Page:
Board Members Won't Hear Teacher Pay Cut Proposal
A plan by San Diego Unified School District Trustee Scott Barnett to prevent the district from becoming insolvent won't get its first airing before the Board of Education today after all.
Barnett, who announced details of his plan Monday with an eye toward introducing it at a 5 p.m. meeting today, said he wants to study district financial data for a few more weeks.
"I want to ensure all my numbers reflects the latest revenue projections and anticipated costs to the district,'' Barnett said in a statement e-mailed to reporters. "I look forward to discussing this plan with my board colleagues and the public in the very near future.''
He invited feedback on his plan, which suggests slicing 10 percent from salaries, making employees pay for health plans other than Kaiser Permanente, holding off on pay raises due teachers, and making a second attempt to get voters to approve a $50 tax on each piece of property within district boundaries.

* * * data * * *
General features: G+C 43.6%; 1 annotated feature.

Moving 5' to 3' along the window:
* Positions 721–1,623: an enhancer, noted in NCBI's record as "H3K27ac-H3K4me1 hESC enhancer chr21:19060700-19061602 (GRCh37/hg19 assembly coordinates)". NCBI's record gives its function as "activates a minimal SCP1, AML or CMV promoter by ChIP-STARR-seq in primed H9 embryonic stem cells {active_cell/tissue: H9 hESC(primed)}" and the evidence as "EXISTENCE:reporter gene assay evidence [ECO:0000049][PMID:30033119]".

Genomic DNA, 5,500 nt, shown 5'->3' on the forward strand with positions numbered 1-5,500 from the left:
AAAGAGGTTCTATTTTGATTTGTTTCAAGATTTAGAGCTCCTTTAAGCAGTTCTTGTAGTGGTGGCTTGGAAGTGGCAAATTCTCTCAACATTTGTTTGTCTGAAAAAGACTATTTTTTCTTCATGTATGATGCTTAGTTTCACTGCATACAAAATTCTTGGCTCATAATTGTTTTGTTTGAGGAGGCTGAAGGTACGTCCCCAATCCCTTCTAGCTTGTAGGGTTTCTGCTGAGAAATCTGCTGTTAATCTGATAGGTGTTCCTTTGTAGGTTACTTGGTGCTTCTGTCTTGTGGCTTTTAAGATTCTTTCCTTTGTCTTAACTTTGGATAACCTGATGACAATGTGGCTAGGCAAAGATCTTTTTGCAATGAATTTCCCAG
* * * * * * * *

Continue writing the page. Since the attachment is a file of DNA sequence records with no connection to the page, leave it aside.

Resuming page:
His plan would allow for certain other compensation increases and, in September 2013, return the district calendar to 180 days instead of the current 175.
If the proposed parcel tax passes this time, the pay cuts would be rescinded in six months, Barnett said.
Last November, a similar ballot measure received barely over 50 percent support but needed 66 percent to pass. Barnett said support would increase because voters were more aware of the SDUSD's perilous financial condition.
The parcel tax idea drew fire from District Attorney Bonnie Dumanis, who called on the district to address "workforce expenditures'' like the city and county governments have. Dumanis is running for mayor of San Diego.
Barnett said employee costs make up 90 percent of the district's general fund spending, so any plan to deal with a projected budget shortfall in the 2012-13 school year had to deal with personnel expenses. The budget gap could reach over $100 million, he said.
Other items involving SDUSD finances remain on the agenda, including a budget update from Superintendent Bill Kowba and proposals from Board of Education member John Lee Evans.